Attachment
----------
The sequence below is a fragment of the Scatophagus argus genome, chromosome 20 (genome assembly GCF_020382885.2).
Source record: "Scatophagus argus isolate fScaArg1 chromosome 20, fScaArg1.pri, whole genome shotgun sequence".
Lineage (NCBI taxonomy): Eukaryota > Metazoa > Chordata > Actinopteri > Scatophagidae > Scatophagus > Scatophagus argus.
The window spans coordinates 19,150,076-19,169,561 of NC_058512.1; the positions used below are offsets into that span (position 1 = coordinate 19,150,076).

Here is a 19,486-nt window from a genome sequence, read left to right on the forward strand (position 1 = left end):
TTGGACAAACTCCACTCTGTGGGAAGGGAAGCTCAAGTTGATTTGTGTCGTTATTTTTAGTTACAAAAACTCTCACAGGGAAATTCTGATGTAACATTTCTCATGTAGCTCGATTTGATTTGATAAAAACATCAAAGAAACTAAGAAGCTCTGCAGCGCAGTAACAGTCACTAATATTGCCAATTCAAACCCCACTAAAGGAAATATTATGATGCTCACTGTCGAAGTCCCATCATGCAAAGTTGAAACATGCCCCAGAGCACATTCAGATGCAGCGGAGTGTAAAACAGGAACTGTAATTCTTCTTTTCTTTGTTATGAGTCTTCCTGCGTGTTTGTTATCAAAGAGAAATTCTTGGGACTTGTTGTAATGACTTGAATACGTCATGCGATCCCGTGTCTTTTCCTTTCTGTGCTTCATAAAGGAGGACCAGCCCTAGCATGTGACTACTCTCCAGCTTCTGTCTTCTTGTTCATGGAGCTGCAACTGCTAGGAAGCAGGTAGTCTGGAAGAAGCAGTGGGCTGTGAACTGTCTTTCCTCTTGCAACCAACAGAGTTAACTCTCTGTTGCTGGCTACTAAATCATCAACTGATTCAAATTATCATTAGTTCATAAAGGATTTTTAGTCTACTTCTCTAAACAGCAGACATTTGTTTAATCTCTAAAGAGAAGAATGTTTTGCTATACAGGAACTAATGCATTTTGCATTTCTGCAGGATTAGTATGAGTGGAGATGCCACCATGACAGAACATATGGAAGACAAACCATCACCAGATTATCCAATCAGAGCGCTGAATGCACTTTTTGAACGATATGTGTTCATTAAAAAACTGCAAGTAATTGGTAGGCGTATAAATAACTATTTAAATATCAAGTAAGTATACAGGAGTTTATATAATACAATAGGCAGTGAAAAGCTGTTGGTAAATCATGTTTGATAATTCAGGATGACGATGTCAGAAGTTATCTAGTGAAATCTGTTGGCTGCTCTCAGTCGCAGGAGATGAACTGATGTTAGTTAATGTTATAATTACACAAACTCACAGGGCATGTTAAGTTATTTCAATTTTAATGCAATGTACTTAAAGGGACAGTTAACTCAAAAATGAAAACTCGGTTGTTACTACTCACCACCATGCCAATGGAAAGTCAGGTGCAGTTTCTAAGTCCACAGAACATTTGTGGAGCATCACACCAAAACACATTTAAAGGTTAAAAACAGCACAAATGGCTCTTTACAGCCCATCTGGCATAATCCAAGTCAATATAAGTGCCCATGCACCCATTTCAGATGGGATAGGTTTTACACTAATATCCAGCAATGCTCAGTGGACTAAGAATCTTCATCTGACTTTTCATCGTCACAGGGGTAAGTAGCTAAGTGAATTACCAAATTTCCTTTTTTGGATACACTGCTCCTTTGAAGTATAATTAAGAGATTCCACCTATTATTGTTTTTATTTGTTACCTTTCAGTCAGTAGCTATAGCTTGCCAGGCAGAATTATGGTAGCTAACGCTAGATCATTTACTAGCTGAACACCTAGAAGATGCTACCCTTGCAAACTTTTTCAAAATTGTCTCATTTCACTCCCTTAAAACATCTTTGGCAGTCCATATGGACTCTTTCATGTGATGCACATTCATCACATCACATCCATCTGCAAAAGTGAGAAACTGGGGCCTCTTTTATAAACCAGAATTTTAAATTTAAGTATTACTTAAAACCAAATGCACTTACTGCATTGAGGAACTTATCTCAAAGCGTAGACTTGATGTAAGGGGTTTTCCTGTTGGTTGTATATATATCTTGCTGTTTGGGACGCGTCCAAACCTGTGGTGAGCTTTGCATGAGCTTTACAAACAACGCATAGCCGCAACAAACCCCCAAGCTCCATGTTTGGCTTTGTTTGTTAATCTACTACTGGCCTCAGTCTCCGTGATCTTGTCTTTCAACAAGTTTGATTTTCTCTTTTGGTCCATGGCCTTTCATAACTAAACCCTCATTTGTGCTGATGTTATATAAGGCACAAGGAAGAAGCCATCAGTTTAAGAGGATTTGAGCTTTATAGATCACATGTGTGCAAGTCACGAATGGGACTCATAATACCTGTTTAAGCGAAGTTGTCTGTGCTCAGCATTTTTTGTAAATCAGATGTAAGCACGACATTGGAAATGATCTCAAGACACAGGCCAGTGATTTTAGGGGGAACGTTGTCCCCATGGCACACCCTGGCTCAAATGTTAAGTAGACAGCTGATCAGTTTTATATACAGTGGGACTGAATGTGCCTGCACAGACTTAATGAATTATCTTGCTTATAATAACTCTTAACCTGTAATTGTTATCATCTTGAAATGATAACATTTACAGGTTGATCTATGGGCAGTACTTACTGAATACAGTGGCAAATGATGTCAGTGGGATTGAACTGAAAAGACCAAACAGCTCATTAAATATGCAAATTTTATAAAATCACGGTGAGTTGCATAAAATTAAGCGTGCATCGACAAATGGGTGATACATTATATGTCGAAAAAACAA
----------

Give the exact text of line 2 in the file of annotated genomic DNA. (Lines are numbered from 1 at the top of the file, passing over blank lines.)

Source record: "Scatophagus argus isolate fScaArg1 chromosome 20, fScaArg1.pri, whole genome shotgun sequence".